And really, that’s about it. HSSS (hardiness, sun, soil, special conditions). OK, so it’s not the catchiest acronym in the world, but it gets right down to it. Once you establish those things—and you can tell if a plant will fulfill those needs just by reading the tag or doing a quick Google search—the rest is just a matter of taste. Whether you like how plants look with one another just comes down to your preference (which is not to say that there aren’t some design rules, but rules are meant to be broken, and I’m a firm believer in creating a garden that pleases the gardener first), but if you get a plant that will work in your yard by checking off that HSSS list, and pay attention to it the first year, mostly by making sure it gets enough water to establish itself, it will live. Plants want to grow. Give them the right spot and they will.

So, no, gardening is not trial and error. Nurseries, botanical gardens, plant hunters and plant developers have done all the hard work for us. All gardeners need to do is read a tag.

10 Responses

  1. I agree with the person who said it is trial and error. I have put in my time doing research and getting shrubs that were totally good for my zone and lighting and still have had too many failures. Lots of successes, but too many failures that don’t make sense. It should not be hard to plant azaleas in Richmond, VA. I’ve given up on several things and concentrate on things that worked for me. Trial and Error!

    Scott H.

  2. Erin – I keep thinking about this post and still can't decide where I fall on the scale. I do think there is a bit of trial and error but that should not be the main way we learn to garden. Also, though I buy most things from local or specialty nurseries, I check out big box sales at the end of the season for deals knowing how the plants have been mistreated.

  3. The problem with gardening advice is that there is so much bad advice out there and it's often repeated verbatim from site to site. But plants tags are often wrong, too and what needs partial shade in the south may need full sun in the north, etc. Having gardened from zone 4 to zone 8, I do feel there is a lot of trial and error in gardening but to say to it's all just a random toss is erroneous and reflects the lack of experience of the 'gardener'. I am a research based gardener but still get my butt kicked my Mother Nature despite doing all my homework.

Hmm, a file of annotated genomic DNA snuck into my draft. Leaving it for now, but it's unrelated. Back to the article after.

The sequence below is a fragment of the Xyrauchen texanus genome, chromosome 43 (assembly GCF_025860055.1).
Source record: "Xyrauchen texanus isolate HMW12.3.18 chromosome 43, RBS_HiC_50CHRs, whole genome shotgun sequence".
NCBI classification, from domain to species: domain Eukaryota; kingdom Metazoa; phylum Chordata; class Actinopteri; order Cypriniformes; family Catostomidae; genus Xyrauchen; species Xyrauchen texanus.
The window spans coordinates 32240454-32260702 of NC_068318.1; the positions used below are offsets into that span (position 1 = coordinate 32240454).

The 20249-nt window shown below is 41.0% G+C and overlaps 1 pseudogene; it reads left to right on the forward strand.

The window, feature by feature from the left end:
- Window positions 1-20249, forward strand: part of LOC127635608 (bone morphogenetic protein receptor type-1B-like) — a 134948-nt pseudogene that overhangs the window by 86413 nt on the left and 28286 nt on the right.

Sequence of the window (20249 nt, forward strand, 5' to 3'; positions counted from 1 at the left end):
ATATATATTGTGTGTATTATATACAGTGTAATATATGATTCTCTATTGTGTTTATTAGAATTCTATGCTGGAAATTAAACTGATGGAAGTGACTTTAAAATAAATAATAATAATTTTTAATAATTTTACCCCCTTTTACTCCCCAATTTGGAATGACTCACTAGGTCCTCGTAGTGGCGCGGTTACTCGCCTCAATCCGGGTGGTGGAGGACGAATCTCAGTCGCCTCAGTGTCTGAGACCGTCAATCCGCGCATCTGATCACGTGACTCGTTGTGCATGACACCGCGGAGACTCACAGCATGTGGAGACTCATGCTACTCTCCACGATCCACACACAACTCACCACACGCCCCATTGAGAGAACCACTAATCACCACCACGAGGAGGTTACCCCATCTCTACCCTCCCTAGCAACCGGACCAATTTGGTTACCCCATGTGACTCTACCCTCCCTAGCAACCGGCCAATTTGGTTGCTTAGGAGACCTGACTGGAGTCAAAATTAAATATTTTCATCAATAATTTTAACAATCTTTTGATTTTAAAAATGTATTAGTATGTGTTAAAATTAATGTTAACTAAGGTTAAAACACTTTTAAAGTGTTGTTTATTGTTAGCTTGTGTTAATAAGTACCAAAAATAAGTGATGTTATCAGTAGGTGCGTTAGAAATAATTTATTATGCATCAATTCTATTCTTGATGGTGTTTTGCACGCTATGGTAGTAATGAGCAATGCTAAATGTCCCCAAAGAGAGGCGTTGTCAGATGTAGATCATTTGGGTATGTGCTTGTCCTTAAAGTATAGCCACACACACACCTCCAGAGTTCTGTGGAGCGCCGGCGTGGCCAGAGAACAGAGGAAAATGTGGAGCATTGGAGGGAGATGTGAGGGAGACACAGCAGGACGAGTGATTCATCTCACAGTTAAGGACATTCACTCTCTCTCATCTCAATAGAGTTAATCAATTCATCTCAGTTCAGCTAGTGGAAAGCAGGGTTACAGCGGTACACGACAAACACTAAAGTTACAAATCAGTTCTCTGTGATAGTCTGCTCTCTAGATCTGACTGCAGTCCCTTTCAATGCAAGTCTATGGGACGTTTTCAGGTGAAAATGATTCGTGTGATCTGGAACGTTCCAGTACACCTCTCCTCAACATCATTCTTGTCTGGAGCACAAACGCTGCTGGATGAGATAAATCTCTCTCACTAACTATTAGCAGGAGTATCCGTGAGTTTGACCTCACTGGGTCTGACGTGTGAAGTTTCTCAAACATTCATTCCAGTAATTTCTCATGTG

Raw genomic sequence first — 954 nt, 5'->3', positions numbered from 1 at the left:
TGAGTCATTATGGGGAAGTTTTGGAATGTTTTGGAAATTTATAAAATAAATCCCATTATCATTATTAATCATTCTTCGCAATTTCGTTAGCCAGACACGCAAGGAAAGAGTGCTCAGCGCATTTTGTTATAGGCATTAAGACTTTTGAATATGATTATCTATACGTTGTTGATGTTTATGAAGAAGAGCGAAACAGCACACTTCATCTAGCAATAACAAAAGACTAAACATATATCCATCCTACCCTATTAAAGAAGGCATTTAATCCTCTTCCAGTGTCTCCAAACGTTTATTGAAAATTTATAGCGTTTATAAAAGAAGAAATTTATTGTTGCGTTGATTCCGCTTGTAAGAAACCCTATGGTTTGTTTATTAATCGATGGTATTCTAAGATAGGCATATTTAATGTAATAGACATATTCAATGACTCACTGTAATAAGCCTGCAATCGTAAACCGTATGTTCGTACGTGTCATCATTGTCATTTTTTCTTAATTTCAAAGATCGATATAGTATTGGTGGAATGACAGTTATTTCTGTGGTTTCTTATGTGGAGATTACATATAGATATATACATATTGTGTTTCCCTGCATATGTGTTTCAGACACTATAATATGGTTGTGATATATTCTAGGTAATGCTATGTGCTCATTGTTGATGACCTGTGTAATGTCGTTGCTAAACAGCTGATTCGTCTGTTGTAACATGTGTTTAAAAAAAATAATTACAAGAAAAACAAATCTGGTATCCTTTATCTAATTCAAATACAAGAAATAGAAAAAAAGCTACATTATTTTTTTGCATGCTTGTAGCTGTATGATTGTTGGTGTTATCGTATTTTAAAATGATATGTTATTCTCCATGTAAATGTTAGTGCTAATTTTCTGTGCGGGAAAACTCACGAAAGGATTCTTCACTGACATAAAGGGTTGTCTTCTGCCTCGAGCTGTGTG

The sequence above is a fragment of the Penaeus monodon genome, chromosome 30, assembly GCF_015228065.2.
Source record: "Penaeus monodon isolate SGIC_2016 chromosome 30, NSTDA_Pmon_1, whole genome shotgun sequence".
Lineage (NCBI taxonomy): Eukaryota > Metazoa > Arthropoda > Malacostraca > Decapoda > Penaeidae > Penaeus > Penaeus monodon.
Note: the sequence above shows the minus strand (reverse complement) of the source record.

4. I know it well: we should stay away from the big box stores, and generally I do. But oh my tulips that I bought at Lowe's last fall: they are magnificent this year!!! Tulips are tricky down here in N.C. but we did have a cold winter (not as cold as yours, for sure!) so the big box tulips are gorgeous. Anyway, I buy most of my plants at our huge local farmer's market and they have, of course, been so successful. I agree with you totally: gardening, like anything else, requires research and knowledge to avoid that trial and error!

  5. These are great tips! I am a new "gardener"… I use that term verrrrry loosely and have been enjoying reading and researching before I take the plunge and start my own. Thanks for posting!

  6. I have one more – don't buy your plants at the grocery store, or even the big box stores. I know that will get me some flack but the workers there don't know how to take care of the plants, they either over water them or under water them and place them where they do not need to be (shade/sun). It is more expensive but I only buy plants at family-owned nurseries and they have a better chance of survival because they are in better shape.

    Love the new design! And I covet your hair.

    1. Oh, that's a good one Katie. Unless you can get to plants within a day of their delivery, stuff from big box stores is a crapshoot. And the other benefit to buying at nurseries is that there are people there who actually know something about plants and can answer questions.

      And thanks for the comments on the design and (snort) the hair (which is generally a disaster).

  7. Good to know I'm not the only one who cringes at a good portion of the "garden tips" I see on blogs, FB and Pinterest. My husband tells me I'm a snob, but I swear that's not it! The more people who try their hand, and succeed, at gardening, the better for all of us in my mind. I hate to see people follow bad advice and fail, and declare themselves brown thumbs before giving it a proper chance.